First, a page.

One of my favorite genres of media are sci-fi, which is a little redundant to say. After all, isn’t there a stereotype about all nerds loving sci-fi? Regardless, it’s always been a unique subject for anyone to handle and it makes for some truly unique and memorable experiences in any form of media. However, I’ve always felt sci-fi was best depicted in videogame form. It’s really the only form of media that sends you into these bizarre sci-fi worlds, allowing you to live the life of an intrepid space adventurer, or a cosmic bounty hunter. Scenarios like this make sci-fi videogames very palatable indeed.
I think that’s why I gravitate towards Mass Effect so much, it really captures that feel of adventuring in space. It’s hard to find an RPG experience as solid and entertaining as the original Mass Effect. An open-world RPG that puts you in the cool-looking space armor of Commander Shepherd. Why do I love this game so much when compared to the other games in the series? Well, you’ll find out right here in this review!
Mass Effect was a game developed by prolific game developer Bioware, and was released in 2007. Bioware’s idea behind the title was to create their own sci-fi universe and game to go along with it. Bioware had previously done work on Star Wars: Knights of The Old Republic, and wanted to try their hand at a completely original property. Thus, the Mass Effect series was born. Mass Effect 1 was released to critical acclaim and ended up selling half a million copies in the span of a few months. Since then, Mass Effect has become a staple of the company and is one of Bioware’s best-selling franchises.
Plot and Setting
Mass Effect is set in a sci-fi universe that draws a lot of elements from both the real-world, as well as cosmic horror. Sprinkle in some more generalized science-fiction elements, and you have the making of what is essentially a universe that both feels real and feels very alien. This mixture creates something wholly unique, giving the player access to various star systems to fully explore as well as many adventures to undertake. Mass Effect did what few games before it have managed to do: Make you feel like a true star-ship captain in a world rife with both exploration and danger.
The game itself puts you in the shoes of Commander Shepherd, a protagonist who the player can fully customize. Shepherd is about to become the first human “Spectre” ever, a proud member of the Federation and one of the special few who are given full access to travel the galaxy. Unfortunately, during a routine mission on Eden-Prime, everything goes horribly wrong. A Taurian Spectre ends up dead, robotic entities once thought gone return, and an entirely new threat rears its ugly head.
It is up to Shepherd to take up the mantle of Spectre, form a team of various alien species, and do battle against forces that threaten the galaxy. I’m oversimplifying the plot quite a bit, as I don’t want to spoil too much of it. Mass Effect 1 has one of the best RPG stories I’ve seen in a game, and something that truly feels unique. The most unique pull of this game is player choices.
The story and outcomes of certain side-quests and events hinge on player choice. While most major events will remain the same no matter the choice, certain choices during the game will affect how people view you. Characters in the game will make reference to your behavior in certain scenarios. For example, Admiral Hackett will give you a firm scolding if you decide to punch out the female reporter. Another example is that you’ll have access to a ton of extra side-quests if you decide to spare everyone when saving this one colony from a mind-controlling plant. It’s stuff like this that makes the player feel more like an important person in this fictional galaxy.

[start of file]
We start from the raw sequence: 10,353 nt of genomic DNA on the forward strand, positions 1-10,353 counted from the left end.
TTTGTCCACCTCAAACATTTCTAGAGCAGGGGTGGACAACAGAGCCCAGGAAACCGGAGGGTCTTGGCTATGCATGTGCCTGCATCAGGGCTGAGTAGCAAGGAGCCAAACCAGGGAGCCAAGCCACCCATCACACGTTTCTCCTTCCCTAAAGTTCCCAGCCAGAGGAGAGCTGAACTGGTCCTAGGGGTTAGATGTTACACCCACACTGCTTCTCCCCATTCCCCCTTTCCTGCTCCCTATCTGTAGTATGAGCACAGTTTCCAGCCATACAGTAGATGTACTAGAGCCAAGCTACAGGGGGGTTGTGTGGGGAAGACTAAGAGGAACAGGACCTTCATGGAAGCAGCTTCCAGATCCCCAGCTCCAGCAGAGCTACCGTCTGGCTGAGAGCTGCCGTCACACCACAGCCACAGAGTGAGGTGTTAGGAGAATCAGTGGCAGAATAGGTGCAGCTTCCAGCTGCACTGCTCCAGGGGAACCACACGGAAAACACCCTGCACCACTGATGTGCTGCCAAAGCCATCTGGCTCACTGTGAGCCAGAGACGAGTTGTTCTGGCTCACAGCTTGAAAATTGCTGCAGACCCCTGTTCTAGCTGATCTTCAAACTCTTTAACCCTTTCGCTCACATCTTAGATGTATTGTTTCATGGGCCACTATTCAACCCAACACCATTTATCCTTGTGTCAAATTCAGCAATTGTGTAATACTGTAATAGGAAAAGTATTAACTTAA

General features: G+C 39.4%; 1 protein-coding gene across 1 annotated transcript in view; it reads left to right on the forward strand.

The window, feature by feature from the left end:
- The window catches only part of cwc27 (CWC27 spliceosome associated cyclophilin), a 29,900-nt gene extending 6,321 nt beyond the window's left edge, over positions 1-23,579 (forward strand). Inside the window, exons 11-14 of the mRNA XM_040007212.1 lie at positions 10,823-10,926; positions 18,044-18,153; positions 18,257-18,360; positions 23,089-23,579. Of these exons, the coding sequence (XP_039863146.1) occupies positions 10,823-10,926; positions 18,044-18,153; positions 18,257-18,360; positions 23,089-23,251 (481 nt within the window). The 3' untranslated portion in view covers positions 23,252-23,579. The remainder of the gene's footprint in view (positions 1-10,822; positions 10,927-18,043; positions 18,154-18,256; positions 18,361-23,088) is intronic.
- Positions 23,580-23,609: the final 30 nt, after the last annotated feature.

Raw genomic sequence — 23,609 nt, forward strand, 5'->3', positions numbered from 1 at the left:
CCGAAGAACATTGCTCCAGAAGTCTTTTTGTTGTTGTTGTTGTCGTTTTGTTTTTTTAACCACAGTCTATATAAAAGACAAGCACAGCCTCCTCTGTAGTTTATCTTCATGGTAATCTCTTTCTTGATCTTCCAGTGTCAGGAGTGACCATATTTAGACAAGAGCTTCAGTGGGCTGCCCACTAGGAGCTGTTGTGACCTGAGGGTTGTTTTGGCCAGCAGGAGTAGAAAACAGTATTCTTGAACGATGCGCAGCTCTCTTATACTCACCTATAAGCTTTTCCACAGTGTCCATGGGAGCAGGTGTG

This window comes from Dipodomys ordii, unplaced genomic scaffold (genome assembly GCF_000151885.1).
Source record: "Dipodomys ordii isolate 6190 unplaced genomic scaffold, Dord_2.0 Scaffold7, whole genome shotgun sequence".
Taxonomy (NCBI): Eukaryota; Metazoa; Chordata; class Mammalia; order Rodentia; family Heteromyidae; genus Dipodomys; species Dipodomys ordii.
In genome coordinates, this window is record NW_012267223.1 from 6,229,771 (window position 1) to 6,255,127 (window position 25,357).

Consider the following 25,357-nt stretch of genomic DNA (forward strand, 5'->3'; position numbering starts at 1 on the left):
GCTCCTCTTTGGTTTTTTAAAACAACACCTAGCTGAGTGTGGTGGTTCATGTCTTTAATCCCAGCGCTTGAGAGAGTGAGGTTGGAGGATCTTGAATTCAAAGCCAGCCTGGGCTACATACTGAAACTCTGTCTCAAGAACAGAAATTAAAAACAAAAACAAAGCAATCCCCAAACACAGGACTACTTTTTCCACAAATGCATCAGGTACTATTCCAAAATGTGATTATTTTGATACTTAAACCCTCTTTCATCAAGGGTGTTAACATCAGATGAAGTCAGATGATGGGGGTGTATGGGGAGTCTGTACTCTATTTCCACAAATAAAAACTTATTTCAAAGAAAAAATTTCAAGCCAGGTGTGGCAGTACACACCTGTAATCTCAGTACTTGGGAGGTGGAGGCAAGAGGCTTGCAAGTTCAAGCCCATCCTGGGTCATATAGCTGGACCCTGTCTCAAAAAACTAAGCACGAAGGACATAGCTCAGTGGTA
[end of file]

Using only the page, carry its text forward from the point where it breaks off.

The story isn’t perfect though, it has a large amount of flaws that I’ve taken notice of. Dialogue scenes are usually fairly awkward, with characters barely moving around at all. It seems like almost all NPCs share 4 or 5 different animations, causing them to feel more like robots than aliens. Also, I was annoyed by how almost all allies you can get in the game are acquired on either Eden-Prime or The Citadel. This is kind of annoying, since it means you’ll get 5 out of 6 possible party members right out of the gate.
Most RPGs make it so you acquire your party over the course of the game. Giving the play almost all of them within the first two hours feels a bit like overload. After all, we were just introduced to this world and setting. Having all of these party members available to the player just feels like overload. It just seems excessive, is all. Another problem with the story is that it often sends you on missions that don’t feel relevant to the story at all. You’ll be sent on missions that feel more like filler than anything else, ones that feel like they don’t factor into the overarching narrative. This makes the plot feel rather padded at times, which is something I wasn’t a fan of.
Despite the fluff and somewhat awkward intro, the game has a pretty good plot overall. It’s entertaining enough to keep you invested in the 20-40 hours you’ll spend playing this game. Just be warned that the game’s story doesn’t have the best pacing and that it’s awkward character animations may stand in the way of you getting fully immersed in this world.
I’ll say this outright: Mass Effect 1 is one of the few games I’ve played that have managed to expertly weave elements of role-playing games with third-person shooters to a masterful degree. It ain’t perfect and it’s got a lot of problems, but it’s still a good mixture of what makes both genres great. Allow me to go into detail on what I mean. Mass Effect is an RPG by nature and a third-person shooter by design. Combat often takes place in locations that may seem generic, but manage to feel like locations you’d see in an actual sci-fi universe.